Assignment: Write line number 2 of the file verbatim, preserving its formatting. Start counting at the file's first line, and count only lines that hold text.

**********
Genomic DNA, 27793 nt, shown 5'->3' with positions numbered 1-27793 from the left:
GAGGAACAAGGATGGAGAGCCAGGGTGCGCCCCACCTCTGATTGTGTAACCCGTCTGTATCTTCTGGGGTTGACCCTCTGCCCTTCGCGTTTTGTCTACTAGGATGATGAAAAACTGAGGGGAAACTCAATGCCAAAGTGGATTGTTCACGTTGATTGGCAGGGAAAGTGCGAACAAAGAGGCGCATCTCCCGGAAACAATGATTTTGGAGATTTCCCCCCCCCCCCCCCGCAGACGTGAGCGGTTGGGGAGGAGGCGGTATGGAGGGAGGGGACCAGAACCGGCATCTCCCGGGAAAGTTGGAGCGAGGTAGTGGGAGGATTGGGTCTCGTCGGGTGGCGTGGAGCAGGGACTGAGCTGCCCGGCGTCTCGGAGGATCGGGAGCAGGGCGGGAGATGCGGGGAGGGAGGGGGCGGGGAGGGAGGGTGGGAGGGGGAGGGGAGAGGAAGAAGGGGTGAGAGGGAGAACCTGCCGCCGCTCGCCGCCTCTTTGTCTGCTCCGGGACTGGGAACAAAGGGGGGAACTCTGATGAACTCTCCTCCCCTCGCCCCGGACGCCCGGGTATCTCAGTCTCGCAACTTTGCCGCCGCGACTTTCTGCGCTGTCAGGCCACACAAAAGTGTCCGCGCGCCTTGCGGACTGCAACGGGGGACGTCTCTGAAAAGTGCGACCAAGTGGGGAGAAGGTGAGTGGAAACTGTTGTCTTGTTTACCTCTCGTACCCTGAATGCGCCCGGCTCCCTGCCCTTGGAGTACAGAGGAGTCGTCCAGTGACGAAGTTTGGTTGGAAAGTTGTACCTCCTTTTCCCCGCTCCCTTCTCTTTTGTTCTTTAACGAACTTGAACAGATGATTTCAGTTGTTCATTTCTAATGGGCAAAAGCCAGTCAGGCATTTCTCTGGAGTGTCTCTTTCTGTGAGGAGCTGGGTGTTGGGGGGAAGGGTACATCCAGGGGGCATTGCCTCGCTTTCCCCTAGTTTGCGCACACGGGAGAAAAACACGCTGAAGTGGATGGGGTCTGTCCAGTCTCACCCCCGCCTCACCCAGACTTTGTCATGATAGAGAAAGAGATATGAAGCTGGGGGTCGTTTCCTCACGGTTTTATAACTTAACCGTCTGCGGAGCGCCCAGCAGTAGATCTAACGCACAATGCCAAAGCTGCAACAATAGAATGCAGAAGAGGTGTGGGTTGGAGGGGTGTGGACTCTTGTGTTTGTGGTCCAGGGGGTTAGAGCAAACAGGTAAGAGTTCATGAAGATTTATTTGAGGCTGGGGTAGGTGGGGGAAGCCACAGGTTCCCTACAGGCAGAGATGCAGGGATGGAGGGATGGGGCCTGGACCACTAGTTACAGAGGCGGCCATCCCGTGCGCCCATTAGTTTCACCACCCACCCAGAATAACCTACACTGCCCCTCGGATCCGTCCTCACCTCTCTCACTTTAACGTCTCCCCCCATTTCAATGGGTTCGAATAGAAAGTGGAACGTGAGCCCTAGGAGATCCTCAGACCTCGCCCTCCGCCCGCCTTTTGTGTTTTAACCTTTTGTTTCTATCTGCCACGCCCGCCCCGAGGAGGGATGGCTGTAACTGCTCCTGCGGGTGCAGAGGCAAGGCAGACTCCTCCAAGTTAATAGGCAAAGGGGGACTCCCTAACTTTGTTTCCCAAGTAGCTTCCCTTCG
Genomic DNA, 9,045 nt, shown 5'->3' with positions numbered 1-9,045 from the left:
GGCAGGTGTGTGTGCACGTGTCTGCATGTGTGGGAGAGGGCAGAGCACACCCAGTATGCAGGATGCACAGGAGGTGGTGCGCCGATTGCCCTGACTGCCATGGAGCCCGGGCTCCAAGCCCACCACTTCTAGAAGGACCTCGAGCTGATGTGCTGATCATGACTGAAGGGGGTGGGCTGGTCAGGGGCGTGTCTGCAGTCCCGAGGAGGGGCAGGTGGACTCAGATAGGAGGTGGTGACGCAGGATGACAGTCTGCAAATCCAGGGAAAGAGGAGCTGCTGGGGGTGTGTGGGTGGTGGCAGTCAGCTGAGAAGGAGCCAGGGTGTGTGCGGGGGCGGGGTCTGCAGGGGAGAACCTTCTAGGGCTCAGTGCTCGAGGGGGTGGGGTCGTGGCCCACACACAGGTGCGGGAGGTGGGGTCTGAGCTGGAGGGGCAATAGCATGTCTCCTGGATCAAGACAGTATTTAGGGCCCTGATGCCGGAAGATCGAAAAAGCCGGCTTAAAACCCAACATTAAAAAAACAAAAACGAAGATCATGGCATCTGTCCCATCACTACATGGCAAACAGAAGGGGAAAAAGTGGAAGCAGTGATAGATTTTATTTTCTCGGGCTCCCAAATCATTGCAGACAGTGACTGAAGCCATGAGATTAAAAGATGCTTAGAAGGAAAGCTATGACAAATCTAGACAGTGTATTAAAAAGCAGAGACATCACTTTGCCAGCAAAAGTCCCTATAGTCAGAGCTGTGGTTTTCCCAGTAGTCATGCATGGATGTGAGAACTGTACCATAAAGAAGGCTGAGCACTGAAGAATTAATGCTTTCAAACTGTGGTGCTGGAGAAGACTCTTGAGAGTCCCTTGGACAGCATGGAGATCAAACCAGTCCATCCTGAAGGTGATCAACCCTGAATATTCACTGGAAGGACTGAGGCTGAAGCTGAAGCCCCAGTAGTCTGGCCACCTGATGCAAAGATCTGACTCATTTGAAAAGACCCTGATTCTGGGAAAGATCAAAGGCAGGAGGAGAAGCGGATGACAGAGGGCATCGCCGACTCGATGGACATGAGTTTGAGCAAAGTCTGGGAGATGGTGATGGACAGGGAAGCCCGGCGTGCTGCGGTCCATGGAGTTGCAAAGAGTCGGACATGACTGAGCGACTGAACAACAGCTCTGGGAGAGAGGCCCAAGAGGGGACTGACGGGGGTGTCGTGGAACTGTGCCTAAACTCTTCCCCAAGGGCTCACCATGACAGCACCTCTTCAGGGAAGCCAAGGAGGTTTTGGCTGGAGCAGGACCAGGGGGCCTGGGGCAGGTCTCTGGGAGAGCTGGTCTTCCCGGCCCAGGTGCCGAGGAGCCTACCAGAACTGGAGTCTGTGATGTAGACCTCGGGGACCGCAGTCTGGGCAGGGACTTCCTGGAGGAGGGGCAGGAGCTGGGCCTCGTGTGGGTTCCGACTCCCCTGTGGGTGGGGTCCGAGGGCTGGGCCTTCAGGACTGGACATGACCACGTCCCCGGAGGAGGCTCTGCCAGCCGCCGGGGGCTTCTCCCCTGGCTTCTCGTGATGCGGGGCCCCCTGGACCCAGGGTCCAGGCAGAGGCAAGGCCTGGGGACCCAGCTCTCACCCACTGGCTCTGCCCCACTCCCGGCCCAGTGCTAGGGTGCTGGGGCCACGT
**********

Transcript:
GAGGAACAAGGATGGAGAGCCAGGGTGCGCCCCACCTCTGATTGTGTAACCCGTCTGTATCTTCTGGGGTTGACCCTCTGCCCTTCGCGTTTTGTCTACTAGGATGATGAAAAACTGAGGGGAAACTCAATGCCAAAGTGGATTGTTCACGTTGATTGGCAGGGAAAGTGCGAACAAAGAGGCGCATCTCCCGGAAACAATGATTTTGGAGATTTCCCCCCCCCCCCCCCGCAGACGTGAGCGGTTGGGGAGGAGGCGGTATGGAGGGAGGGGACCAGAACCGGCATCTCCCGGGAAAGTTGGAGCGAGGTAGTGGGAGGATTGGGTCTCGTCGGGTGGCGTGGAGCAGGGACTGAGCTGCCCGGCGTCTCGGAGGATCGGGAGCAGGGCGGGAGATGCGGGGAGGGAGGGGGCGGGGAGGGAGGGTGGGAGGGGGAGGGGAGAGGAAGAAGGGGTGAGAGGGAGAACCTGCCGCCGCTCGCCGCCTCTTTGTCTGCTCCGGGACTGGGAACAAAGGGGGGAACTCTGATGAACTCTCCTCCCCTCGCCCCGGACGCCCGGGTATCTCAGTCTCGCAACTTTGCCGCCGCGACTTTCTGCGCTGTCAGGCCACACAAAAGTGTCCGCGCGCCTTGCGGACTGCAACGGGGGACGTCTCTGAAAAGTGCGACCAAGTGGGGAGAAGGTGAGTGGAAACTGTTGTCTTGTTTACCTCTCGTACCCTGAATGCGCCCGGCTCCCTGCCCTTGGAGTACAGAGGAGTCGTCCAGTGACGAAGTTTGGTTGGAAAGTTGTACCTCCTTTTCCCCGCTCCCTTCTCTTTTGTTCTTTAACGAACTTGAACAGATGATTTCAGTTGTTCATTTCTAATGGGCAAAAGCCAGTCAGGCATTTCTCTGGAGTGTCTCTTTCTGTGAGGAGCTGGGTGTTGGGGGGAAGGGTACATCCAGGGGGCATTGCCTCGCTTTCCCCTAGTTTGCGCACACGGGAGAAAAACACGCTGAAGTGGATGGGGTCTGTCCAGTCTCACCCCCGCCTCACCCAGACTTTGTCATGATAGAGAAAGAGATATGAAGCTGGGGGTCGTTTCCTCACGGTTTTATAACTTAACCGTCTGCGGAGCGCCCAGCAGTAGATCTAACGCACAATGCCAAAGCTGCAACAATAGAATGCAGAAGAGGTGTGGGTTGGAGGGGTGTGGACTCTTGTGTTTGTGGTCCAGGGGGTTAGAGCAAACAGGTAAGAGTTCATGAAGATTTATTTGAGGCTGGGGTAGGTGGGGGAAGCCACAGGTTCCCTACAGGCAGAGATGCAGGGATGGAGGGATGGGGCCTGGACCACTAGTTACAGAGGCGGCCATCCCGTGCGCCCATTAGTTTCACCACCCACCCAGAATAACCTACACTGCCCCTCGGATCCGTCCTCACCTCTCTCACTTTAACGTCTCCCCCCATTTCAATGGGTTCGAATAGAAAGTGGAACGTGAGCCCTAGGAGATCCTCAGACCTCGCCCTCCGCCCGCCTTTTGTGTTTTAACCTTTTGTTTCTATCTGCCACGCCCGCCCCGAGGAGGGATGGCTGTAACTGCTCCTGCGGGTGCAGAGGCAAGGCAGACTCCTCCAAGTTAATAGGCAAAGGGGGACTCCCTAACTTTGTTTCCCAAGTAGCTTCCCTTCG